Surgery & Recovery

On June 7, 2016, I underwent surgical repair of an inguinal hernia. I did not know what to expect. I did not know that I did not know: I did not consider that there was anything in particular to be prepared for. But there was.

Clock tower of Şişli Etfal hospital, from the fourth floor

Clock tower of Şişli Etfal hospital, from the fourth floor

The surgery itself was not such a big deal. It was a fascinating experience, but not one that I found myself wishing I had known more about ahead of time. Recovery has turned out to be something else. If a medical website says of recovery, You may experience some discomfort, it is practically lying. Discomfort was what I experienced, waiting in a chair, or on a gurney, for the surgery to take place. What I experienced afterwards was searing pain, at least in getting out of bed, with the rather insistent help of a nurse. Continue reading

35th Istanbul Film Festival, 2016, part 3

Part 1 | Part 2

Between the composing of parts 1 and 2 of this account came the death of Prince, whose work had inspired Rain the Color of Blue with a Little Red in It. Between the composing of parts 2 and 3 came the release of the four Turkish peace activists, whose imprisonment had given poignancy to The Demons and The Music of Strangers. There is a certain absurdity associated with each event.

Photo of book, Shakyamuni Buddha

Nikkyô Niwano, Shakyamuni Buddha: A Narrative Biography
(Tokyo: Kôsei Publishing Co., 1980; fifth printing, 1989)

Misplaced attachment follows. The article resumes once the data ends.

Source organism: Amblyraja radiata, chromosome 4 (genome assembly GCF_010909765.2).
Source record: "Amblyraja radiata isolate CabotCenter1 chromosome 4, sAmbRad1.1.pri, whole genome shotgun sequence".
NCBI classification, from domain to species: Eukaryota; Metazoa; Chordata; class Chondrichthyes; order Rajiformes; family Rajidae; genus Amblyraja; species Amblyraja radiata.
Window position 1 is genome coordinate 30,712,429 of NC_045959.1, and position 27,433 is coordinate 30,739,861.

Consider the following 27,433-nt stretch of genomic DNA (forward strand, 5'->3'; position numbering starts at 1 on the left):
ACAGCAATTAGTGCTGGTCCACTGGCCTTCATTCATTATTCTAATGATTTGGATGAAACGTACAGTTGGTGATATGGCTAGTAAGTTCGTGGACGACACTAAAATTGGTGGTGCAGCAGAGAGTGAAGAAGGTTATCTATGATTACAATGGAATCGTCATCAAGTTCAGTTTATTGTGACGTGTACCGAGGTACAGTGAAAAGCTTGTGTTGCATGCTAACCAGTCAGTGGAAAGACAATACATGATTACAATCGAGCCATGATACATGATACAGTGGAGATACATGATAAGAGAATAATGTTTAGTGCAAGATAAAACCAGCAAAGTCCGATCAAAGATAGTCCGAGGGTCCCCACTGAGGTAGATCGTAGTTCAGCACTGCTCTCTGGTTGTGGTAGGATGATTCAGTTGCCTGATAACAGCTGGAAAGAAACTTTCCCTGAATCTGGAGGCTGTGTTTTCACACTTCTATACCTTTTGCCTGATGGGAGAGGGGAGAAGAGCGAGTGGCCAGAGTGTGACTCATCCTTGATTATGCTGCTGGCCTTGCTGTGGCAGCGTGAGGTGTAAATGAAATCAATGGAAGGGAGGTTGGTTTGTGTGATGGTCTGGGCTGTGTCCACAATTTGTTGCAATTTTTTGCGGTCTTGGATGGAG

On the cover, a modern copy by Ryûsen Miyahara,
owned by Risshô Kôsei-kai, of
“The Nirvana of the Buddha,”
painted in 1086 and owned by temple Kongôbu-ji,
Wakayama Prefecture, Japan

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35th Istanbul Film Festival, 2016, part 2

Part 1 | Part 3

Book cover: Deer Hunting With Jesus

The Demons

Philippe Lesage. Canada. French. Fitaş, Monday, April 11, 2016, 16:00

Ayşe was teaching, but I was free to see a movie. The İstiklâl cinemas were twenty minutes by foot from our urban campus, or one subway stop, if you preferred. Our flat was one stop in the other direction. There was a festival cinema in Ortaköy, and another over on the Asian side; but without even considering these (which I have never visited), I had a Canadian, a Mexican, a Polish, and a Turkish film to choose from. I studied them on the festival website, though not too intently. You are not likely to go wrong with any festival film. Moreover, the catalogue synopses do not always provide an accurate sense. I chose the Canadian movie out of interest in this country as being both American and not. It is also where Ayşe and I met. Continue reading

35th Istanbul Film Festival, 2016

After a preamble on freedom, this is an account of nine movies in three parts.

This part:

  • Thirst

  • Rain the Color of Blue With a Little Red in It

  • Fire at Sea

Part 2:

  • The Demons

  • The Music of Strangers: Yo-Yo Ma and the Silk Road Ensemble

  • Florida

Part 3:

  • Interruption

  • Under the Sun

  • News from Planet Mars

Photo of books referred to in this article

In the summer of 1994, I was a graduate student at the University of Maryland, and I had lived in the state since 1989. My roommate in a suburban apartment complex was finishing her own degree and moving away. I decided to move across the border into the city of Washington, where I had already become involved in some bicycle activism. I found a congenial vegetarian group house. I would bicycle the nine miles to the College Park campus. But moving to the city raised a moral question: should I really give up my political right to a meaningful vote?